Guest commentary: Politics and the pulpit don’t mix? Quite the contrary

A cross and a rainbow

As a progressive minister, nothing is more frustrating than hearing someone restate the culturally ubiquitous phrase “Keep politics out of the pulpit.” Users of this phrase are mostly always well-meaning and cite this tired cliche as if it is not only a gospel truth but also a legally binding principle — which it is not.

Most of the time when this is said, it’s in a context where I have no chance to refute. But I am here today to say, if it weren’t for politics, I wouldn’t be in the pulpit.

Christianity has an inherently political origin. The fact that our culture has seemed to isolate the political from the spiritual is evidence of how far our society has strayed from a true understanding of the Christian story. As a Christian, I strive to live as a disciple of a man who was publicly executed by the government of the world’s most powerful empire. Jesus was so political, it cost him his life.

As an adolescent, my family, school and community expected that I would pursue life in the political arena. And while I would never totally rule out a political detour at some point, in my view, ministry is not too far off.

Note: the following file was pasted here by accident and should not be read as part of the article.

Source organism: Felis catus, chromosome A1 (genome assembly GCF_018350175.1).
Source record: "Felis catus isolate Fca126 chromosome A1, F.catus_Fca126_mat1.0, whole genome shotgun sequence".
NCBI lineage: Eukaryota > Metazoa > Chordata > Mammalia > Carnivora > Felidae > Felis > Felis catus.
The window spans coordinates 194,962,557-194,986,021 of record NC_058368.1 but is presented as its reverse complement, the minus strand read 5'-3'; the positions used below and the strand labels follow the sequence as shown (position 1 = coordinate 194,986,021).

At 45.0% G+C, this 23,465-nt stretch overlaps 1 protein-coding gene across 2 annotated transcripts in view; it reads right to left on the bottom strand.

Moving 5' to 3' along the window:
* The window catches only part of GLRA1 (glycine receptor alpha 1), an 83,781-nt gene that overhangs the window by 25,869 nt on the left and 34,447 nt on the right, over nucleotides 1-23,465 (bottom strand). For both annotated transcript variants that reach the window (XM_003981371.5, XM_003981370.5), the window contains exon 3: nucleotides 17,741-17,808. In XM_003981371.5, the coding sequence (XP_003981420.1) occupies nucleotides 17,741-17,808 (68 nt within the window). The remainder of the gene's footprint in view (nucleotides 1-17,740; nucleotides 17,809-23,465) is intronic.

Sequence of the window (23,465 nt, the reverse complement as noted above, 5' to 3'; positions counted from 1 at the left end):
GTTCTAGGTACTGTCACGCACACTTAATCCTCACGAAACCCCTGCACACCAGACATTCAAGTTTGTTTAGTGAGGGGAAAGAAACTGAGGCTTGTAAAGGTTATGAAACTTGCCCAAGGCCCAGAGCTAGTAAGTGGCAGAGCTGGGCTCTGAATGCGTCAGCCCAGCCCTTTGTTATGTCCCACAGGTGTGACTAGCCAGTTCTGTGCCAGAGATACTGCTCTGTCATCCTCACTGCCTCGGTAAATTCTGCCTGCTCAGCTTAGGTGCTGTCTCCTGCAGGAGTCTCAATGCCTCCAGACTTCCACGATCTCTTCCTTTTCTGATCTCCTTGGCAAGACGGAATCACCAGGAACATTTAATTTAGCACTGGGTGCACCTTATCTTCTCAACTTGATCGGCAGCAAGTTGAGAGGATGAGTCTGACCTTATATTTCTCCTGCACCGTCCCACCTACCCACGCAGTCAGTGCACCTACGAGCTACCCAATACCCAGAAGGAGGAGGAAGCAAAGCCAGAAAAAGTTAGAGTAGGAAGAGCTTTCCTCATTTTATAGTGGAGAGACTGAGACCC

My very presence in the pulpit is political. For most of Christian history, queer people were denied the ability to serve in ministry, until my denomination — United Church of Christ — ordained its first openly queer person in 1972. It is impossible to keep politics out of the pulpit when my body and my rights have been voted on, legislated and regulated.

In 2019, I openly decried child separation under then-President Trump’s immigration policies because my faith in Jesus Christ compelled me to do so. Before that, I openly opposed the nomination of Justice Brett Kavanaugh to the Supreme Court because my faith says a thing or two about believing women. It would be spiritually abusive and irresponsible of me to not speak words of liberation from La Jolla’s oldest pulpit.

Recently I was asked if I had understood the risk I was taking when I posted “Black Lives Matter” signs on my church last year. The answer is, I absolutely did. I didn’t go into ministry to make everyone comfortable. I did it to afflict the comfortable and to comfort the afflicted.

Religion and politics cannot be separated. But the church and state can be. Let’s not use “Keep politics out of the pulpit” as a lazy excuse for avoiding the essential yet uncomfortable topics of our day. The separation of church and state is sacred and I will always defend it. Meanwhile, I will continue to preach history’s most political message: the Gospel of Jesus Christ.

The Rev. Tim Seery is senior pastor of Congregational Church of La Jolla.